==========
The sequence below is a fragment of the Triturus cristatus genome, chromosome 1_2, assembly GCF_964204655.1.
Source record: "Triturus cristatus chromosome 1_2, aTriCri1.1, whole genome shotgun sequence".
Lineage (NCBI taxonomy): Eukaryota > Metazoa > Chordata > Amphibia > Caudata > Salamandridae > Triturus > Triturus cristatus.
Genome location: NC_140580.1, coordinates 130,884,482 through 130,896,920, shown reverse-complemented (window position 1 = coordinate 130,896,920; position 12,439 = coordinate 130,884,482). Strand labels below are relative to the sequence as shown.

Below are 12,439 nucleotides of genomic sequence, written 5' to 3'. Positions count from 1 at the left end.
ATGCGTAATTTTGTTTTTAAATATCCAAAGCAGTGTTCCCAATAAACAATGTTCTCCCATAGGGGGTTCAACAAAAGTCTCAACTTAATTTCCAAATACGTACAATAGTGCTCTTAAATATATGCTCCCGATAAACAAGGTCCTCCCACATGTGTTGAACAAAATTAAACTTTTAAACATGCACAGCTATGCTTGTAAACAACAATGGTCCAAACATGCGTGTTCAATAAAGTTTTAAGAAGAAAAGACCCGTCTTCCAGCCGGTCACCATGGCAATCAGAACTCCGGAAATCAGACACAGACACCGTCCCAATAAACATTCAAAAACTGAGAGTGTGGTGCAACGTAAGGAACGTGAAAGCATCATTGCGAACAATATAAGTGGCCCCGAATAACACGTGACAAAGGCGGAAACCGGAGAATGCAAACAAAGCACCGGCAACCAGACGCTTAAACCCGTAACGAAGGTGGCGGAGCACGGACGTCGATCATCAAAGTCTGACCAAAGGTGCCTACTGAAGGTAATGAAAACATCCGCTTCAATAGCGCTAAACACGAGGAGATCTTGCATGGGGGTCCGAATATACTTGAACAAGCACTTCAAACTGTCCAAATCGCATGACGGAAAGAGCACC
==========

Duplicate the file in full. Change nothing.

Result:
The sequence below is a fragment of the Triturus cristatus genome, chromosome 1_2, assembly GCF_964204655.1.
Source record: "Triturus cristatus chromosome 1_2, aTriCri1.1, whole genome shotgun sequence".
Lineage (NCBI taxonomy): Eukaryota > Metazoa > Chordata > Amphibia > Caudata > Salamandridae > Triturus > Triturus cristatus.
Genome location: NC_140580.1, coordinates 130,884,482 through 130,896,920, shown reverse-complemented (window position 1 = coordinate 130,896,920; position 12,439 = coordinate 130,884,482). Strand labels below are relative to the sequence as shown.

Below are 12,439 nucleotides of genomic sequence, written 5' to 3'. Positions count from 1 at the left end.
ATGCGTAATTTTGTTTTTAAATATCCAAAGCAGTGTTCCCAATAAACAATGTTCTCCCATAGGGGGTTCAACAAAAGTCTCAACTTAATTTCCAAATACGTACAATAGTGCTCTTAAATATATGCTCCCGATAAACAAGGTCCTCCCACATGTGTTGAACAAAATTAAACTTTTAAACATGCACAGCTATGCTTGTAAACAACAATGGTCCAAACATGCGTGTTCAATAAAGTTTTAAGAAGAAAAGACCCGTCTTCCAGCCGGTCACCATGGCAATCAGAACTCCGGAAATCAGACACAGACACCGTCCCAATAAACATTCAAAAACTGAGAGTGTGGTGCAACGTAAGGAACGTGAAAGCATCATTGCGAACAATATAAGTGGCCCCGAATAACACGTGACAAAGGCGGAAACCGGAGAATGCAAACAAAGCACCGGCAACCAGACGCTTAAACCCGTAACGAAGGTGGCGGAGCACGGACGTCGATCATCAAAGTCTGACCAAAGGTGCCTACTGAAGGTAATGAAAACATCCGCTTCAATAGCGCTAAACACGAGGAGATCTTGCATGGGGGTCCGAATATACTTGAACAAGCACTTCAAACTGTCCAAATCGCATGACGGAAAGAGCACC